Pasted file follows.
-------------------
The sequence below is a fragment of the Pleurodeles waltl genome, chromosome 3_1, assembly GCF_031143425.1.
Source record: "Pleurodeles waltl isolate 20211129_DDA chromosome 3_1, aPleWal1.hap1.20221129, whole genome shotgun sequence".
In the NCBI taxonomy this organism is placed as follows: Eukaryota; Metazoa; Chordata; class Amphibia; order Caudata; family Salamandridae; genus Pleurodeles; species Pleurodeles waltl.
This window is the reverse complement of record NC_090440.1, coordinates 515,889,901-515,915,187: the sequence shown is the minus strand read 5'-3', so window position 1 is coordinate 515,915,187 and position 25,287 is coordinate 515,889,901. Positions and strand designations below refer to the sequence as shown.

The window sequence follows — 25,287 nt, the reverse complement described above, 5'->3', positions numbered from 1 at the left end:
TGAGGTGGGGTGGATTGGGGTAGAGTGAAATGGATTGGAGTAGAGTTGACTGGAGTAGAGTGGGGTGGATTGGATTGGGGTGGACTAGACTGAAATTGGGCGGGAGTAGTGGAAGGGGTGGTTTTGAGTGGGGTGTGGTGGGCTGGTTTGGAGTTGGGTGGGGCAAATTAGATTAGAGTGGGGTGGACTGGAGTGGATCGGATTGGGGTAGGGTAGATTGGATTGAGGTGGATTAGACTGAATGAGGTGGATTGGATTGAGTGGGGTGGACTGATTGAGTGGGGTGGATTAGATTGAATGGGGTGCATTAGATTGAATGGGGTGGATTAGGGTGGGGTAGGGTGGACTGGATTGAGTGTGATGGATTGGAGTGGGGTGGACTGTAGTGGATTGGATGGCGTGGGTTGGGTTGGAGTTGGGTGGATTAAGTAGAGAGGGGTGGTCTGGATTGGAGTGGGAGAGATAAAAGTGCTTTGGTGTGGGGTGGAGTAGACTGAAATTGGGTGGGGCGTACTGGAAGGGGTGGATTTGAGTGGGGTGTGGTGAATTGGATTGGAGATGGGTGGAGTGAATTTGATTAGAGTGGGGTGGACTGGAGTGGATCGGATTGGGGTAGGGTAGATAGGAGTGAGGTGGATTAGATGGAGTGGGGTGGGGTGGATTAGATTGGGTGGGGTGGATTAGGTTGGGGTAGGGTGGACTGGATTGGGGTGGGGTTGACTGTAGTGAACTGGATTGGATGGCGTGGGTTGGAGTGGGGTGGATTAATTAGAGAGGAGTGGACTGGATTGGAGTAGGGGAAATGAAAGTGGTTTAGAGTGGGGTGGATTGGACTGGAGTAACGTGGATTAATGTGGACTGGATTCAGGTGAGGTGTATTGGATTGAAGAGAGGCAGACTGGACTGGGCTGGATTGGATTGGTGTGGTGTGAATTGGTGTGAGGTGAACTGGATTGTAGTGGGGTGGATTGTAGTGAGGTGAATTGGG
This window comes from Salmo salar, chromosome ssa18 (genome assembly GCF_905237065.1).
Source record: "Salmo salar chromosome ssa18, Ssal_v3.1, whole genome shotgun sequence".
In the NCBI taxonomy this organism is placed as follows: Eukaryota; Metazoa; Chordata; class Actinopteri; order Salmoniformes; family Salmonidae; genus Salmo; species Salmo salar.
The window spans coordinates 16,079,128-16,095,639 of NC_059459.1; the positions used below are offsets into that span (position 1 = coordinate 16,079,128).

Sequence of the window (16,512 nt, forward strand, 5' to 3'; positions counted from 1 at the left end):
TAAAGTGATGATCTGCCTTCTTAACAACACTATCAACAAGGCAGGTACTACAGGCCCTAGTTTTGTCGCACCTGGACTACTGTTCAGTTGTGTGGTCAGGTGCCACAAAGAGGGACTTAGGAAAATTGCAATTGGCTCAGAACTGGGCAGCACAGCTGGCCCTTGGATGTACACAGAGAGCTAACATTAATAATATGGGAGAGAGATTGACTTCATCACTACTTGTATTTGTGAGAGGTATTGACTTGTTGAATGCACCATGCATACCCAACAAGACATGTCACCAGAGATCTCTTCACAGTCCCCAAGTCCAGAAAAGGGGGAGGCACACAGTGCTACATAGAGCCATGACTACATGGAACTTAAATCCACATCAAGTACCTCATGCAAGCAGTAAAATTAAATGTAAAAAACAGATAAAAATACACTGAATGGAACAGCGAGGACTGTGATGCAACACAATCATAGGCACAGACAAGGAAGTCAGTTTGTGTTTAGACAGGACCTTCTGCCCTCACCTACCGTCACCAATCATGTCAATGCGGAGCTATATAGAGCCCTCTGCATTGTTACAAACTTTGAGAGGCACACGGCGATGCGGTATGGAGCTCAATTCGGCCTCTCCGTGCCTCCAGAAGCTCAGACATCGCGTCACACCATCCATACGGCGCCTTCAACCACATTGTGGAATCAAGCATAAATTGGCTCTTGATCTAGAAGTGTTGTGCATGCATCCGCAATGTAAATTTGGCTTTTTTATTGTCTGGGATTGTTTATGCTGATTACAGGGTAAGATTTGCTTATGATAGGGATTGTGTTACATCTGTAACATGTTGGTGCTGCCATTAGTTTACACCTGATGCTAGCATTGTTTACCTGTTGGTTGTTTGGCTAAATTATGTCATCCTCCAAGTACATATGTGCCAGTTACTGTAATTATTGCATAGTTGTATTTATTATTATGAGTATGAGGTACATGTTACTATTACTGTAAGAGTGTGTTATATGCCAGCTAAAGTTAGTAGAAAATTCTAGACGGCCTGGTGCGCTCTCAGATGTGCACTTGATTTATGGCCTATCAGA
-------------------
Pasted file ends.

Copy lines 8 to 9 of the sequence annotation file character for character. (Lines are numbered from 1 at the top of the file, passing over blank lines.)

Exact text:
Source record: "Salmo salar chromosome ssa18, Ssal_v3.1, whole genome shotgun sequence".
In the NCBI taxonomy this organism is placed as follows: Eukaryota; Metazoa; Chordata; class Actinopteri; order Salmoniformes; family Salmonidae; genus Salmo; species Salmo salar.